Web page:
Ending the Jugaad Behind the Jugaad; Evomo
Wednesday July 04, 2012,
4 min Read
Abhinav Das, a mechanical engineer who has been privileged with an incubation opportunity from National Design Business Incubator (NDBI) has a story worth your ear. Little did I know that I’d receive such a big jolt when I called up Abhinav to write about Evomo. On the face of it, it’s a very brave story but the surface beneath it is scathed by struggle and the grind. Evomo is a startup that dreams of commercializing its baby that is the RUV (Rural Utility Vehicle).
The state of transport in rural India is pathetic and the ‘jugaads’ we’re so proud of can definitely not be our bet on the future of transport in rural areas. If you’re not aware, the ‘Jugaad’ is this vehicle which is manufactured in a city in Punjab and is powered by the engine of a pump! The vehicle is an assortment of parts and is put together to work as a mode of transport within and between villages. These vehicles are dangerous, illegal and banned but are still used widely in the northern states of India and are distributed to various states via unmanned borders from Punjab.
The RUV is an alternative to this vehicle and has been designed by Abhinav and his team at NID. The RUV can be manufactured at INR 1.5 lakhs and is ergonomically very well designed. The RUV can be the best thing that can happen to Rural Transport in a long while. Why?
- The proprietary design and process developed by Evomo would enable them to sell RUV at INR 1.5 Lakhs, making it as affordable as a Jugaad.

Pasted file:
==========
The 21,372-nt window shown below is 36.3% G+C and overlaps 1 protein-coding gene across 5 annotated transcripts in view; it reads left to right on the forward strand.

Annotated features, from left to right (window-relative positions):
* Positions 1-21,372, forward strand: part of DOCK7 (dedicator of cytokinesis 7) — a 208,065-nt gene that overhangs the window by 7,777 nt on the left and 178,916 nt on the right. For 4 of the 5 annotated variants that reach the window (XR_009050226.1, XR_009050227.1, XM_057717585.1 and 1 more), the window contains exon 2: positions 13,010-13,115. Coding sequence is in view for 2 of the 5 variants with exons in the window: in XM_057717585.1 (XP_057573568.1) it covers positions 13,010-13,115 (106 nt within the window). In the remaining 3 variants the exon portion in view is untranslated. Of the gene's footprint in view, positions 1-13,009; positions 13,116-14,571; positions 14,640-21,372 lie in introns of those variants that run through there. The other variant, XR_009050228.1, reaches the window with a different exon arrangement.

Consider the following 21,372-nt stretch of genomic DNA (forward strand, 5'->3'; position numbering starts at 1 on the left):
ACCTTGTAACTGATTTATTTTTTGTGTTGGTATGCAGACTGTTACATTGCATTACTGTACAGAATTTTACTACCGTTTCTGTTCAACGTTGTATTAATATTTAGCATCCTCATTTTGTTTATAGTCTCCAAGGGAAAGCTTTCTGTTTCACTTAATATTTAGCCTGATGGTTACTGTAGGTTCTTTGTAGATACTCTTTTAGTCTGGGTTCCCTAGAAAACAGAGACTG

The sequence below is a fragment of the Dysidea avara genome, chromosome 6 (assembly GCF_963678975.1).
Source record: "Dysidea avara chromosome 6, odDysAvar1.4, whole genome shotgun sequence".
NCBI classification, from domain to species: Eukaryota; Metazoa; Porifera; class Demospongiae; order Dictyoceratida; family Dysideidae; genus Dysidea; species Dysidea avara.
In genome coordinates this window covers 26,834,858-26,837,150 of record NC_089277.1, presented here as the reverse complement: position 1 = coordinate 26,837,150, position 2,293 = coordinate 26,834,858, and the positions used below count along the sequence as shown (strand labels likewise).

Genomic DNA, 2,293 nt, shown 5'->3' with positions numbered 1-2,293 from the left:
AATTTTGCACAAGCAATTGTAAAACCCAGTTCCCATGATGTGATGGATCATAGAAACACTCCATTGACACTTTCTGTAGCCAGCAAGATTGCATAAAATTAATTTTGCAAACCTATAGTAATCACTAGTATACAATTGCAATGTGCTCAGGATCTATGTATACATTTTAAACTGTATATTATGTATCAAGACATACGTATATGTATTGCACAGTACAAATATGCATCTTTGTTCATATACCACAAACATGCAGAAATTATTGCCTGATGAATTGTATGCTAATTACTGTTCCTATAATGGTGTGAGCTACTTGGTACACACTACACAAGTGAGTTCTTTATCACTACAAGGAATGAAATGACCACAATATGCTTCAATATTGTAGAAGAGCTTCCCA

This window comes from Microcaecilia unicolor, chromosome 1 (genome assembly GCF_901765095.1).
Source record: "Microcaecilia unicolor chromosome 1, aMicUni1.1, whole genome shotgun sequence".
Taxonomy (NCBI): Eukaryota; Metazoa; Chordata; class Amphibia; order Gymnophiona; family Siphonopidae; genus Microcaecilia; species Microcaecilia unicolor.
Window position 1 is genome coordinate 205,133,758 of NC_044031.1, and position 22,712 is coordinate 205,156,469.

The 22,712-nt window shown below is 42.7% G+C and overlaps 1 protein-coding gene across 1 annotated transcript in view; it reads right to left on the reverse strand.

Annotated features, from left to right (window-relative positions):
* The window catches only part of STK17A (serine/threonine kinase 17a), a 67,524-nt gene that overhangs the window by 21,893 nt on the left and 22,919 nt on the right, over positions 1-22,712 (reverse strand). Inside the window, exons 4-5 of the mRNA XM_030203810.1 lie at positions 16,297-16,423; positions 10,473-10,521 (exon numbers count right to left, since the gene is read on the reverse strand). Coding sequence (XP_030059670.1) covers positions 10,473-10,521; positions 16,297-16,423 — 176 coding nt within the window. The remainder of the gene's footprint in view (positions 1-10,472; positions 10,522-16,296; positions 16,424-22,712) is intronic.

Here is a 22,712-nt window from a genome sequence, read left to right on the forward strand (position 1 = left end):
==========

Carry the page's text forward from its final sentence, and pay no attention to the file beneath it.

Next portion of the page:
- Making them legal would also give its owners property rights, insurance and assess to organized credit.
- The RUV can easily be modified into a load carrier, school bus or an ambulance (75% pre natal deaths can be avoided with better medical transport facilities, 50 million girls walk upto 40 Kms a day to fetch water and drop out of school in the process, and when they drop out, they dont join back! )
- RUV can be manufactured is small factories across the country at fraction of the capital intensity required by a conventional automotive setup. For a country with most of the rural roads either dont exist or in a bad shape, RUV is an off roader which could make these areas accessible.
There have been alternatives like the meen vandi in the south but again, it is a contraption without any safety sense incorporated. Abhinav has been working on ideation and the whole process for about 4 years now and it has been a frustrating journey at times.
Incorporated two years ago, the 4 member core team has been at it persistently. Abhinav has seen days when he had to choose between buying dinner or a part for the vehicle and there are no prizes for guessing what the man chose. Evomo is now at a stage where they’ve a prototype ready and their instinct which has been developed from deep research about rural transport says that this is the vehicle. Being at a point wherein they’d need funding to survive, Abhinav is almost in a state of disregard for the state of funding in the country.
He begs to know what real problem are the internet startups making? Are they doing anything to rampant problems the country is facing? Technology is great but just making apps and passing people’s time won’t help. And you in a way agree to the argument when you see people around fidgeting with their ‘smart’phones every minute. Abhinav has met numerous investors and he has had a common reply, “This is not a focus area for us” which at times is a bit saddening. Few state there is no market for such a vehicle while others just don’t want to put their money in something ‘not on the computer’.
The ride has been tough but the Abhinav and team Evomo chug along. They still have some fuel to run and carry on the fight. Needing a close to a million dollars to setup the assembly line to manufacture the RUV, the dream lingers ahead like a carrot on the stick. The road ahead is steep but we wish Abhinav all the best for the efforts he has put in and fight he has waged till now. May there be light!
More about them on the website.